There is a well reported correlation betweenincreased screen time and a lack of sleep quality. Often referred to as ‘blue light exposure’, many health authorities around the world have reported the need for “screen-free time” before bed, usually around 60-90 minutes. While this advice is not limited to children, it is well known that toddlers, children and teens require more sleep than adults, so the impact of poor sleep can be devastating for school performance and mental development.
Top Tip- set a time limit and give your child the option to choose when they would like to use their allotted screen time, can make it feel less depriving and more of a reward…So less of a struggle for both of you!
You get to decide on the amount of time of course, but maybe they get a choice between 90 minutes before dinner or after dinner. (Assuming your dinner time isn’t too late). Also remember, if they have an evening gymnastics class, you might need to set some boundaries so they’re not starting their screen time at 8 o’clock at night!
Once they get used to this new routine, they’ll soon begin to wind down in the evenings, sleep more soundly and maybe even perform better at school as a result.
We all know how it feels when we’ve been stuck to our screens for too long and how it can affect our mood. Screen time generally means spending more time indoors which isn’t good for our mental wellbeing. This is even more true for kids, but unlike us, they aren’t always able to recognise the link, let alone help themselves.
Encouraging them to spend more time outdoors and less time stuck on devices is crucial for their mental health.
One study has shown that increases in adolescent’s screen time was associated with increases in depressive symptoms. This could be worrying if screen time goes unmonitored, considering more and more technology is being introduced into our lives. However, just like the other health impacts we’ve mentioned, there are ways to avoid this.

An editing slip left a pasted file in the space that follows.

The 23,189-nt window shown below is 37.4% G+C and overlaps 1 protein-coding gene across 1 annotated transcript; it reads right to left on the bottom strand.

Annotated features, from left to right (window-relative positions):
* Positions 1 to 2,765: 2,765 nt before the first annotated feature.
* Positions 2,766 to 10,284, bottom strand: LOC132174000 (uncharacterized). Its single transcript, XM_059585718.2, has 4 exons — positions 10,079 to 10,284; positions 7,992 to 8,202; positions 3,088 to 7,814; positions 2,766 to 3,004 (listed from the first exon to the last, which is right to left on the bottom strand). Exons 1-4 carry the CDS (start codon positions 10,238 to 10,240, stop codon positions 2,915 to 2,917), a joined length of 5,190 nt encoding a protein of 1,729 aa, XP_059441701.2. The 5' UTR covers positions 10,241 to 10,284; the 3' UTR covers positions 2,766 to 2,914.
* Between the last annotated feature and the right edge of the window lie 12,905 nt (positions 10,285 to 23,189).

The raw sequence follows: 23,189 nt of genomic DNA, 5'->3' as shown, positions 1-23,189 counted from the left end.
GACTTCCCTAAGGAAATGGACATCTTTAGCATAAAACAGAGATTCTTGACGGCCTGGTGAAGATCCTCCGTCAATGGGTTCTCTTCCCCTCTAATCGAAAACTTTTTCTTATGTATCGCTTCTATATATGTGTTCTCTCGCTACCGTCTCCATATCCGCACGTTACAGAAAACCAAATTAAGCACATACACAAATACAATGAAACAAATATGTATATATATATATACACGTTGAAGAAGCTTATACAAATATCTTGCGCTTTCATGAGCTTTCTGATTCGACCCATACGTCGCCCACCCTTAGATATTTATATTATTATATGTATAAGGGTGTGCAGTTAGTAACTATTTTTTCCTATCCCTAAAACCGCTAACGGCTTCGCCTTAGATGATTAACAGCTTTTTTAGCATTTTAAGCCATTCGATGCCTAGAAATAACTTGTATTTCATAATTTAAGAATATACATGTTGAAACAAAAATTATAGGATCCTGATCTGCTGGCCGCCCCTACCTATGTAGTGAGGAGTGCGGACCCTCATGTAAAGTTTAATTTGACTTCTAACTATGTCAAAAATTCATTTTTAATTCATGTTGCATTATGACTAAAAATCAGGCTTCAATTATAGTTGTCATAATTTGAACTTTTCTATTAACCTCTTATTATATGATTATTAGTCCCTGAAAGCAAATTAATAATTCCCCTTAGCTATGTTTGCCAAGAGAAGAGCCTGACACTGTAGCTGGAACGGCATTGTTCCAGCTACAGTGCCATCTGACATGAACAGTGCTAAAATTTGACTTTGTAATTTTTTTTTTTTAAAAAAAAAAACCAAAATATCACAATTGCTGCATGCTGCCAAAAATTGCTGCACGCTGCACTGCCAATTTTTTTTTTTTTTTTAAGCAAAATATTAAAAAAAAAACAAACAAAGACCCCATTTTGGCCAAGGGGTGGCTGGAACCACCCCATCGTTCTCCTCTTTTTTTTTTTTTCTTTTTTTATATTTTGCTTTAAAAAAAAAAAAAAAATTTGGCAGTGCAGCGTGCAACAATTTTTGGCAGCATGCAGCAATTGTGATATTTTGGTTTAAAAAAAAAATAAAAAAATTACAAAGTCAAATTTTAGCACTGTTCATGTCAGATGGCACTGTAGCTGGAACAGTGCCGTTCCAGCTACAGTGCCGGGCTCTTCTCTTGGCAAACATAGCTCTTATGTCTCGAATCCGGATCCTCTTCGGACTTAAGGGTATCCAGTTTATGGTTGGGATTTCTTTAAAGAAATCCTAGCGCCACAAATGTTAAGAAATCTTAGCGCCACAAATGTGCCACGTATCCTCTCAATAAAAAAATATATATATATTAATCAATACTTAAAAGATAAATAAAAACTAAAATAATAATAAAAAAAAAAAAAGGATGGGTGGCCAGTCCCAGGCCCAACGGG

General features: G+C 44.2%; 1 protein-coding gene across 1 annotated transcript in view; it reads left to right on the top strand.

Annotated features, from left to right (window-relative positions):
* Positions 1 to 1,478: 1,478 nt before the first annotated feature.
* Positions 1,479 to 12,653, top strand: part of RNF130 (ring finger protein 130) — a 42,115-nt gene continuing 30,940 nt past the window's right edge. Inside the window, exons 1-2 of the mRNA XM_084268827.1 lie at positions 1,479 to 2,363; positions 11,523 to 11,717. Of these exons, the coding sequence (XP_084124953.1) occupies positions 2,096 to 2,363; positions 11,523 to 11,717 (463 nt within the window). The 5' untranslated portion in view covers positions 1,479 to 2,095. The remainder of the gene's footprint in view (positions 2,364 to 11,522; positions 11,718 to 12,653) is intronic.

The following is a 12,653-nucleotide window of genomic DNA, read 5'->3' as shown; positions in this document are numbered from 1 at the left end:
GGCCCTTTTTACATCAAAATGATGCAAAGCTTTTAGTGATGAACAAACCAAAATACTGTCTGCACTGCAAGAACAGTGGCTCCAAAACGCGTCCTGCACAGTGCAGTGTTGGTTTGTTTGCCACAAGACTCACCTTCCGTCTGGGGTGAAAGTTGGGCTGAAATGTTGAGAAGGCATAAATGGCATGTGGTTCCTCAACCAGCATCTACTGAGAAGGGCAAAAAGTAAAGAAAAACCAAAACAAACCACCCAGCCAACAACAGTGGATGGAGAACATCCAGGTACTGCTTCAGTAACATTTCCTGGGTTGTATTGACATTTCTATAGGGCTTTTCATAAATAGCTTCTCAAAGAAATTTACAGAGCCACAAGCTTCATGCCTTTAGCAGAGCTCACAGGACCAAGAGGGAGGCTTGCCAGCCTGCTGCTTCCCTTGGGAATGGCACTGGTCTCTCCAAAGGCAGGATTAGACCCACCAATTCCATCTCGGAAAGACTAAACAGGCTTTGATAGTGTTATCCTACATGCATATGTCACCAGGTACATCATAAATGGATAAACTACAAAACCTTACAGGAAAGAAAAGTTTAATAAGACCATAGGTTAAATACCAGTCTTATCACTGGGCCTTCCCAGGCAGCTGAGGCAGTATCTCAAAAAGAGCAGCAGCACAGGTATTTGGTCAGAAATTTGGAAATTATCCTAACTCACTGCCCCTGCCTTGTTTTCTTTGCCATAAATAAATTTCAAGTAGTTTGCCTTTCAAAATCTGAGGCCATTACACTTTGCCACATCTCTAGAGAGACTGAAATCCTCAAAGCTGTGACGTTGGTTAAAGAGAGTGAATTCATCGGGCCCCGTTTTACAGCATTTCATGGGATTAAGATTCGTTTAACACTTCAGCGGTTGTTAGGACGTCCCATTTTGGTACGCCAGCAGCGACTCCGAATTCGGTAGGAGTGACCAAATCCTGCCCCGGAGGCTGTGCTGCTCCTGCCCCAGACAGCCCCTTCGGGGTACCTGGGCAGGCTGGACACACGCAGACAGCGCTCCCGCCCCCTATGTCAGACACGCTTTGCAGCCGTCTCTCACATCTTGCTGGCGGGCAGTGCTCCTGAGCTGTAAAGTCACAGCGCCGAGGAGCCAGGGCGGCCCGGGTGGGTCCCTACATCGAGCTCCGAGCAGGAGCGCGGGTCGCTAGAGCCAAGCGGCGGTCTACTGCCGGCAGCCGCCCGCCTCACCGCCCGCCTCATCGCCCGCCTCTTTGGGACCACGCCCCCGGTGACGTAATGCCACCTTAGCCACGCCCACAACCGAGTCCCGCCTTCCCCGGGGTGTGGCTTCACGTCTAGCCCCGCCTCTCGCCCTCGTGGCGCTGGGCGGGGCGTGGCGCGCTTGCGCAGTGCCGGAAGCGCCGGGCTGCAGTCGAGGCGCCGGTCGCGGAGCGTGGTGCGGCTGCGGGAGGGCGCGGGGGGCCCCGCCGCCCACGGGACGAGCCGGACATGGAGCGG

Starting the morning right and getting a balance between technology and physical activity, can make all the difference to your kid’s mental health and sets a precedent for the day.
This might look like introducing some morning stretches or yoga with your kids, walking the dog together or going for a bike ride. Getting their little bodies moving first thing will release endorphins which can combat stress and improve their overall well-being and mood for the day ahead.
Not all bad news...
Whilst some of these are quite concerning risks of technology and our kid’s health, it isn’t all bad. Technology is even beginning to play a role in improving our health and encouraging more movement into our lives.
Apps like Pokémon Go and other fitness apps and games are a great way to make fitness fun, whilst achieving your child’s fitness needs for that week.
The NHS advises that toddlers between the age of 1-4 be physically active for at least 3 hours every day, 3-4 year olds spending at least 1 hour of that doing moderate to vigorous physical activity and children between 5-18 years old also aiming for at least 1 hour of moderate to vigorous physical activity a day on top of that.
A final tip to help with the transition to a more active lifestyle would be, to try using some positive reinforcement once they’ve hit their activity goals. You could even use some extra screen time as their reward. This will give them more motivation towards making physical activity a new exciting habit moving forward.
We hope this helps you to gain some balance between technology and your child’s activity levels and has given you some ideas on how to tackle this in a way that suits both you and your little one.